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MIKE MILANOVICH v. COMMONWEALTH PENNSYLVANIA (06/02/82)

COMMONWEALTH COURT OF PENNSYLVANIA


decided: June 2, 1982.

MIKE MILANOVICH, APPELLANT
v.
COMMONWEALTH OF PENNSYLVANIA, APPELLEE

Appeal from the Order of the Court of Common Pleas of Allegheny County in case of Commonwealth of Pennsylvania v. Mike Milanovich, No. SA 1193 of 1980.

COUNSEL

Marion E. Popiel, for appellant.

Benjamin B. Wechsler, II, Assistant Counsel, with him Ward T. Williams, Chief Counsel, and Jay Waldman, General Counsel, for appellee.

Judges Rogers, Craig and Doyle, sitting as a panel of three. Opinion by Judge Craig.

Author: Craig

[ 67 Pa. Commw. Page 25]

The question in this auto inspection case is whether the Allegheny County Court of Common Pleas, in dismissing the appeal of petitioner Milanovich from a three-month suspension of his official auto inspection station certificate, did so on the basis of substantial evidence to support Administrative Judge Papadakos' findings that, as to a 1970 Chevrolet reinspected by the state police eight days and 396 miles after Milanovich had issued an inspection certificate to it, there were:

-- certain defects (missing chromium strip and battery holddown, one bald tire and defective taillight and backup light) which were not proved by the department to have existed at the time of inspection, but

-- other defects, consisting of six substantial rust holes and a cracked brake hose, which did exist at the time of Milanovich's inspection,

-- as well as a brake lining thickness discrepancy, 4/32nds inch instead of the 7/32nds inch recorded by Milanovich with respect to the same left rear wheel, suggesting failure actually to inspect that wheel.

As a matter of law, there is no dispute that, as to the defects found to have existed at the time of inspection, the cracked brake hose would constitute a violation, as would the rust holes, which would contravene Pennsylvania Vehicle Equipment and Inspection Regulations, 67 Pa. Code ยง 175.133(a), as amended ; and a fictitious recording of a brake lining inspection would, of course, be a violation.

[ 67 Pa. Commw. Page 26]

Thus the sole question is whether or not there was substantial evidence presented to support the above findings of the trial judge. Commonwealth v. Walker Pontiac, Inc., 488 Pa. 575, 578, 413 A.2d 375, 376 (1979); Kenworth Trucks v. Department of Transportation, 56 Pa. Commonwealth Ct. 352, 355, 425 A.2d 49, 51 (1981).

Even though a key element of the case, evidence to establish that the defects existing at the time of reinspection also were present when the official inspection was made, was embodied entirely in expert opinion testimony, we must conclude that such evidence was substantial, and that the trial judge fairly considered and weighed the questions of credibility, which are exclusively within his province. Walker Pontiac.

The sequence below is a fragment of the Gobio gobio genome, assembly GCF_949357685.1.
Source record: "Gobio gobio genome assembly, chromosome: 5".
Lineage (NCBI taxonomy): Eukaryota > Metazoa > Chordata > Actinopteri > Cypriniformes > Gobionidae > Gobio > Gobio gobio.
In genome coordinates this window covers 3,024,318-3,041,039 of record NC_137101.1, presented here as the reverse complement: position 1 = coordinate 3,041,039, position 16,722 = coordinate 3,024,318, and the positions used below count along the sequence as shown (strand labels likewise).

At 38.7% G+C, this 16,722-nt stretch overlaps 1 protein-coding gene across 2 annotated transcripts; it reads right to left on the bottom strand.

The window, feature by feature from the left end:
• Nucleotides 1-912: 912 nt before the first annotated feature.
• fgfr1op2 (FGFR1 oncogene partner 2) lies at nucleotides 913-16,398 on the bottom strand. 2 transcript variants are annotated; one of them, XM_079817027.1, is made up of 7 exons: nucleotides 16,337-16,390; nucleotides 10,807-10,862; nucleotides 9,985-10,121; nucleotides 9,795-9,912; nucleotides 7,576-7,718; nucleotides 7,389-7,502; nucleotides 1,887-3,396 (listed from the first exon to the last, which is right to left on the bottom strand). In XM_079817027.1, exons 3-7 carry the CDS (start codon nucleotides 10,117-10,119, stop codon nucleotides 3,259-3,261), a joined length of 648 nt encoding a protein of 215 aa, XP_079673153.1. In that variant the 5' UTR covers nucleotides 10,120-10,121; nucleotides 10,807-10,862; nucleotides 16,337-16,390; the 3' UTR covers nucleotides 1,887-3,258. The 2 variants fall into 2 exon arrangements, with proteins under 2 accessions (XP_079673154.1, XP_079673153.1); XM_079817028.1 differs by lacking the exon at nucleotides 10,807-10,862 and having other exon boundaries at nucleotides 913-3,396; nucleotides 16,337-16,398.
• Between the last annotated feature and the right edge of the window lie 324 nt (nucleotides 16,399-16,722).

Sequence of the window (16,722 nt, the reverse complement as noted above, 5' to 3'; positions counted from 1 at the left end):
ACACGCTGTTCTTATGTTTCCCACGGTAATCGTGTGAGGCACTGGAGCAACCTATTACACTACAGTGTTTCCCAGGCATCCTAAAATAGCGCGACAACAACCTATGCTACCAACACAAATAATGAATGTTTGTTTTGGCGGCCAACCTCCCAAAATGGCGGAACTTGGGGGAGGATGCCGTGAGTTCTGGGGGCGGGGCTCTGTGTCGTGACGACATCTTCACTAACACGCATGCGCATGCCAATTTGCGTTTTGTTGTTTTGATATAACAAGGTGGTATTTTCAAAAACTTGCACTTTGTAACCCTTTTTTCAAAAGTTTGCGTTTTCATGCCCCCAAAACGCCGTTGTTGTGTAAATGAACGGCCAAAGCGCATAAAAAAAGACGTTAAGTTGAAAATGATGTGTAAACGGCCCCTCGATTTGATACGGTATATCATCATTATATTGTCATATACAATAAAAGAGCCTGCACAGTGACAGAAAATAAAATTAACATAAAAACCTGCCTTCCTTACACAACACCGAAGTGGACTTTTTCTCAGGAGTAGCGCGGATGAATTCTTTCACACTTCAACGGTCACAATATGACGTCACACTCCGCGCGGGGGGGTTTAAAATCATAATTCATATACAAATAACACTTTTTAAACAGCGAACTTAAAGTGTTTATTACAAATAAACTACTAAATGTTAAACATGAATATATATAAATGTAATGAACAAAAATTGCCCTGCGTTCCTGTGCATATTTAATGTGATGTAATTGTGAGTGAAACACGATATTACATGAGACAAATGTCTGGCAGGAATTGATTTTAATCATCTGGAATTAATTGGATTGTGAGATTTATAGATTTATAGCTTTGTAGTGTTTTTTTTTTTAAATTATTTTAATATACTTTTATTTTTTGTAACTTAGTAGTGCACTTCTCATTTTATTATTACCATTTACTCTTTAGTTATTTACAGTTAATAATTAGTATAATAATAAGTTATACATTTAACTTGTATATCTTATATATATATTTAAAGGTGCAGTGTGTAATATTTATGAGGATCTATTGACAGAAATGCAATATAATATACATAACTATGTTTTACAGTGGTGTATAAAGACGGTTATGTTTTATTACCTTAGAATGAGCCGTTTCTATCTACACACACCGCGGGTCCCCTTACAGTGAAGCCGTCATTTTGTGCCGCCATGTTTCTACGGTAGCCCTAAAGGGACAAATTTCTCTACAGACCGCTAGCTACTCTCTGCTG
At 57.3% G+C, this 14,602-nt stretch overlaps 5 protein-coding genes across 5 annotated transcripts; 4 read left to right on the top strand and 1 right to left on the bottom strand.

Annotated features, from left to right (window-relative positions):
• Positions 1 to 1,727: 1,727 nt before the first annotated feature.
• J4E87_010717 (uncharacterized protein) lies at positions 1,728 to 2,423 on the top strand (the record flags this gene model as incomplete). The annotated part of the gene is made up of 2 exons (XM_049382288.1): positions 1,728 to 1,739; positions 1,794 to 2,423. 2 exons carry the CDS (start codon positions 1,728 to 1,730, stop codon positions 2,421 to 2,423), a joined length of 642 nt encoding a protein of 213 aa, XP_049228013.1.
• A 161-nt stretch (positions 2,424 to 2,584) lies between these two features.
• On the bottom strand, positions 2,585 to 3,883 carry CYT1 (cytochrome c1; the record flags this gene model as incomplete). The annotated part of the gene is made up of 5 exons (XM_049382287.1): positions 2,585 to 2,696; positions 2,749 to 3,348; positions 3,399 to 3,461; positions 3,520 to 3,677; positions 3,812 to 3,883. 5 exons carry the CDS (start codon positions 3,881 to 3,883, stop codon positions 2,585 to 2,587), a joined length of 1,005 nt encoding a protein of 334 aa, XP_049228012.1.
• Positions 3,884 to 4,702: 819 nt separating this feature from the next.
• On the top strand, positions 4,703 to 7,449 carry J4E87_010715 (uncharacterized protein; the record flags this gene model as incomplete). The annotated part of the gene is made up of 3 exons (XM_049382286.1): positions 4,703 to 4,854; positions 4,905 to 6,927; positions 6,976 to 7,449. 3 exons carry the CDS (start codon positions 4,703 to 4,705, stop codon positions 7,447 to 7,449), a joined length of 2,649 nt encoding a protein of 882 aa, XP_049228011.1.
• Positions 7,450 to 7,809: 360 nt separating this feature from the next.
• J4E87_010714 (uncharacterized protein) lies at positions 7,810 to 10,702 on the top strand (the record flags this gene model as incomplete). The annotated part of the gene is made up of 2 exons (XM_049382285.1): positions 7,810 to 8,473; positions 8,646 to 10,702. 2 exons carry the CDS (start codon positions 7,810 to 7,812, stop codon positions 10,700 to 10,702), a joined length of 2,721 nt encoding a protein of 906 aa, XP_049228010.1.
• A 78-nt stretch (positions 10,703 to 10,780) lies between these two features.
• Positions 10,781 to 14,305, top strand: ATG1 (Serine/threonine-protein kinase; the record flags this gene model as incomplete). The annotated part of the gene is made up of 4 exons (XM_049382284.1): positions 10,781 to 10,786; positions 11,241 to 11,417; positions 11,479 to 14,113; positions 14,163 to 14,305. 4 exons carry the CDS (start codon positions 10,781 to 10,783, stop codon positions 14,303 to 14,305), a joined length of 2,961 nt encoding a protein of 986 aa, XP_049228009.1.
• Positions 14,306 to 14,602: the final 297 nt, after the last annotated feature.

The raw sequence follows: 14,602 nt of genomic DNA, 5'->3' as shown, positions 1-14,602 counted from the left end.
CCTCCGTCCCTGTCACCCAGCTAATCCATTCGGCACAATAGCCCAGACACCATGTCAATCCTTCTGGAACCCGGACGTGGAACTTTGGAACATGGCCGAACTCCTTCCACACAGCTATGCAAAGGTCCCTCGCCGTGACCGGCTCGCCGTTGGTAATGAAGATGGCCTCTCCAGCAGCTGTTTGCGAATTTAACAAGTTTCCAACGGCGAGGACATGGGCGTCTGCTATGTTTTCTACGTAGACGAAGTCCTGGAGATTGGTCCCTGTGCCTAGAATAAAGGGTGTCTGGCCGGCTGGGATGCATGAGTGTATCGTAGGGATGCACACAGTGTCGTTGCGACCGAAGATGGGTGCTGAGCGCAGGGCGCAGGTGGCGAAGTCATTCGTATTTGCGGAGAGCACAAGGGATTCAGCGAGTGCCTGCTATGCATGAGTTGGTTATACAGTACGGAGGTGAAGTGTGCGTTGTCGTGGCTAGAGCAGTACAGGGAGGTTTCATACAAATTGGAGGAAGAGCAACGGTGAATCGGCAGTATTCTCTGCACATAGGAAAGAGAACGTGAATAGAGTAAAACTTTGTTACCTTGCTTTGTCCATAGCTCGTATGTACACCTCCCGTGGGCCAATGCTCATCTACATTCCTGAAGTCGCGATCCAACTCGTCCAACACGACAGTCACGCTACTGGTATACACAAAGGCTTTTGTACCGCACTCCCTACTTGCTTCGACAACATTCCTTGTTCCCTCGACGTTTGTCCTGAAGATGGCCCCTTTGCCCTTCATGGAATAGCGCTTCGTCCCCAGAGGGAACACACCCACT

With respect to the rust holes and the cracked brake hose, the department's expert witness, an inspection station supervisor of the state police, presented definite opinion testimony that the defects were such as could not have occurred within the intervening time period and distance and therefore existed at the time of inspection. The department presented testimony from the automobile owner, concerning the normal nature of the automobile use during the interval, as corroborative background.

With respect to the brake lining thickness discrepancy, Milanovich's testimony agreed with the state witness on the point that 396 miles of driving would not have resulted in brake lining being worn down to the extent stated. The trial judge chose not to give equal weight to Milanovich's testimony concerning possible alternative explanations for the brake lining wear.

Because firsthand testimony concerning the vehicle condition at the time of official inspection is not

[ 67 Pa. Commw. Page 27]

    likely to be available except when the police employ preplanned test inspections, there must be reliance upon credible opinion testimony to meet the needs of the situation. Other cases, in which the department failed to present any evidence concerning the pre-existence of the defects, are not comparable.

Because Judge Papadakos displayed a fair and logical approach in distinguishing among the types of defects, and in giving Milanovich the benefit of all factors reasonably in his favor, we affirm the decision as based upon substantial evidence.

Order

Now, June 2, 1982, the order of the Common Pleas Court of Allegheny County, dated December 2, 1980, is affirmed.

Disposition

Affirmed.

19820602

© 1998 VersusLaw Inc.



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